Briefing 2017: Cracks Opening in Morocco’s position

Several developments over the last year have weakened Morocco’s political position regarding its occupation of Western Sahara. These give hope that, with continued pressure, progress towards a settlement of the conflict may be made.

Moroccan provocation

As has been widely reported, in August 2016, Morocco risked reigniting the armed conflict by sending its security forces into the neutral ‘buffer zone’ maintained by MINURSO, at a point near Guerguerat in the south of Western Sahara. Frente POLISARIO troops mobilised in response, and MINURSO was swiftly deployed to keep the peace. The standoff lasted for over six months until early March this year when, following pressure from the UN, Moroccan forces withdrew. This extraordinarily irresponsible gesture by Morocco is hard to understand. It may have been a deliberately provocative move, designed to test the response of MINURSO and the Frente POLISARIO to a violation of the ceasefire arrangements. Or it may simply have been a miscalculation based on arrogance, resulting from years of Moroccan impunity for its actions in Western Sahara. In either case, it demonstrates how Moroccan power in Western Sahara is a source of instability for the region. The Security Council will also be well aware of Morocco’s petulant reaction to the previous Secretary-General’s discussion of the right of self-determination for the Saharawi people, and subsequent expulsion of many MINURSO personnel.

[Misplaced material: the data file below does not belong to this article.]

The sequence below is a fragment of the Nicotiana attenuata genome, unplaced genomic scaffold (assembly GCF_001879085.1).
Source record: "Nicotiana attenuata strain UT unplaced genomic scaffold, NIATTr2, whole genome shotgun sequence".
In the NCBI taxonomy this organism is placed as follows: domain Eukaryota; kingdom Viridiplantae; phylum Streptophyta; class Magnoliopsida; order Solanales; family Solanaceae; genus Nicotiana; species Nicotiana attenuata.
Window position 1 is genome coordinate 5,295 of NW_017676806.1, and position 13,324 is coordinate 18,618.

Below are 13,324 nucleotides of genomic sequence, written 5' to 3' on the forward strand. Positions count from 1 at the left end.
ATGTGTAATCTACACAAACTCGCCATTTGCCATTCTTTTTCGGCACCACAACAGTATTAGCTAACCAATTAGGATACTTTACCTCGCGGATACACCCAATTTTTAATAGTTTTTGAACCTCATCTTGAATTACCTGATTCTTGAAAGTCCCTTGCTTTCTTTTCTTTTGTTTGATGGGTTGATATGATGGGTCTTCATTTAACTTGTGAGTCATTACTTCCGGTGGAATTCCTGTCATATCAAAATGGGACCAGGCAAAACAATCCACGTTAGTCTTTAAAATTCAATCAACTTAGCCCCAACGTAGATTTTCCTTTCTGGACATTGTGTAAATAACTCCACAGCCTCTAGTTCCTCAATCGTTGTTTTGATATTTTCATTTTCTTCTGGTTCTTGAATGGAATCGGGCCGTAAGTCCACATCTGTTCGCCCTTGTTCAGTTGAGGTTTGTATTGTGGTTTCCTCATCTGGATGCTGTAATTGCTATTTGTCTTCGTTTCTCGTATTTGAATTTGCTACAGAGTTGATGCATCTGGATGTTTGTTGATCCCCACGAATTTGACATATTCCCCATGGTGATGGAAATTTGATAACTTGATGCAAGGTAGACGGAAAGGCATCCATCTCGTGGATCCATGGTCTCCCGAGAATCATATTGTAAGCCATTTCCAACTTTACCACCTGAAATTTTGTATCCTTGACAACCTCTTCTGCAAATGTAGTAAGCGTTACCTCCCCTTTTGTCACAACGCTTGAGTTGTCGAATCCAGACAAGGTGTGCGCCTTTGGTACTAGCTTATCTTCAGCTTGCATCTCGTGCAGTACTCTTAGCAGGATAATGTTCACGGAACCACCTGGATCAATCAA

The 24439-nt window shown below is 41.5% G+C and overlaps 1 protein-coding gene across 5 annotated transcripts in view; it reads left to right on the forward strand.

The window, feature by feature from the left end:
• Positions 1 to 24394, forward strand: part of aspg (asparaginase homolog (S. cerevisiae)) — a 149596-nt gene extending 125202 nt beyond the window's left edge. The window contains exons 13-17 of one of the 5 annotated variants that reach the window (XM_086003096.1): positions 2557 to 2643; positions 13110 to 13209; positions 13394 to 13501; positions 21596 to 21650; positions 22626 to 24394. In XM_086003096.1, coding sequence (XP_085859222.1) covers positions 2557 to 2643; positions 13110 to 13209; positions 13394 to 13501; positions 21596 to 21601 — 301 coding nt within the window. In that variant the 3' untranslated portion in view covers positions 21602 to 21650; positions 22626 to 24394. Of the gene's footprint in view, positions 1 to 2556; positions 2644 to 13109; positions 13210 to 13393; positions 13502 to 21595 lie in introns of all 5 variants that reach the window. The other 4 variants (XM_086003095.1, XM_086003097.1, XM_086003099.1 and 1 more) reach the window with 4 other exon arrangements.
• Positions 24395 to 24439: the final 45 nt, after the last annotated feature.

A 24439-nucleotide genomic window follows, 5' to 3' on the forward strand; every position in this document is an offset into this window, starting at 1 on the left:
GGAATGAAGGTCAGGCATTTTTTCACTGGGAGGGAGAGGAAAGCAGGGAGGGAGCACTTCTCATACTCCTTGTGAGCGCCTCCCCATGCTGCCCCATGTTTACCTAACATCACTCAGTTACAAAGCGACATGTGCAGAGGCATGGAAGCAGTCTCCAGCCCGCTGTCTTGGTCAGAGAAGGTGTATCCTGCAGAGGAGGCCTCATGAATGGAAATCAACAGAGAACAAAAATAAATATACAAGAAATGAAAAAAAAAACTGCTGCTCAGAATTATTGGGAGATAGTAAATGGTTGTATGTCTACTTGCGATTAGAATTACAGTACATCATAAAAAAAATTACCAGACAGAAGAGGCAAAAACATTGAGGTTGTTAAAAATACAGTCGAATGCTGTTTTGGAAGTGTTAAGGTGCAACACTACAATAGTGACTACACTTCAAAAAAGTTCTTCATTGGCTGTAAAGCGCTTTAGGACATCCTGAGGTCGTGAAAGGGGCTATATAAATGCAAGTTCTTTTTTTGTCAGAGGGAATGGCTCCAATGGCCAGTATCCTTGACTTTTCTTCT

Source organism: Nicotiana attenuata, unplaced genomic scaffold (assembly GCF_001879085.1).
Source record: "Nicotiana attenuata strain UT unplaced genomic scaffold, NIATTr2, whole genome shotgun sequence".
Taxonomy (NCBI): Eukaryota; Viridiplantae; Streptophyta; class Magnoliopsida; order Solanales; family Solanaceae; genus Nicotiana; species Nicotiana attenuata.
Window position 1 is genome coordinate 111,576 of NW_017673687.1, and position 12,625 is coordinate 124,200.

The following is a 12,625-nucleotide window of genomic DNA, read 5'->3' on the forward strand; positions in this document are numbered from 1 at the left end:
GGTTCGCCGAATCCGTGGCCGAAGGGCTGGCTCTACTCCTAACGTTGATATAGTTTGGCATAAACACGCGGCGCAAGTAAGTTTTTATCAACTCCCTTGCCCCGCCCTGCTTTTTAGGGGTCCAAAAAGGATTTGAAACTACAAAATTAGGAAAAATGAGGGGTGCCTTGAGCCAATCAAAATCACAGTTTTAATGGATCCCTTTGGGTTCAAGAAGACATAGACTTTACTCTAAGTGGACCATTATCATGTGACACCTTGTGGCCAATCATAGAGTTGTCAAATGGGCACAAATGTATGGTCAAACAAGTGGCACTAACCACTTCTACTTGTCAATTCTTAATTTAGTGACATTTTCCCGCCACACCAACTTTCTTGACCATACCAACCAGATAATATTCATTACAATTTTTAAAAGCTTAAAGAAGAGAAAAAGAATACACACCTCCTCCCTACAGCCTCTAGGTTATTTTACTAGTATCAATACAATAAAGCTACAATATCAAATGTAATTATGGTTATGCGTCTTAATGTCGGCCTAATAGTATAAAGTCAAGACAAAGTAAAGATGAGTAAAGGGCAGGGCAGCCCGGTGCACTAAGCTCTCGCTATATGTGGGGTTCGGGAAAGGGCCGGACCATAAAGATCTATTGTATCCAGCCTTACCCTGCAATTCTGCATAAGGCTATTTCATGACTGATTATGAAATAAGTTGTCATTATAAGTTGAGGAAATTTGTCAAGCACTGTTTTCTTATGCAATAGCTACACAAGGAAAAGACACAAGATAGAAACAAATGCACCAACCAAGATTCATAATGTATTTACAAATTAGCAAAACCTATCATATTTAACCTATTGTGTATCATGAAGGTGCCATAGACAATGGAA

Change in Africa and Europe

In February this year, just weeks before the end of its Guerguerat adventure, Morocco rejoined the African Union, some 32 years after leaving its predecessor (the OAU) in protest at the admission of Western Sahara. In doing this, the government of Morocco has thus tacitly admitted that its boycott of the AU has not worked. The SADR has responded positively to Morocco’s return and indicated its willingness to negotiate. And in December 2016, the Court of Justice of the European Union ruled that the EU-Morocco trade agreement did not include Western Sahara – weakening the economic basis of the Moroccan occupation.

Nevertheless, the situation remains grave. Repression and human rights abuses continue in the areas of Western Sahara under Moroccan occupation, as detailed below. Further, despite the legal setback, Morocco continues its efforts to gain economically from the occupation of the territory.

Read more in the 2017 MINURSO Briefing.

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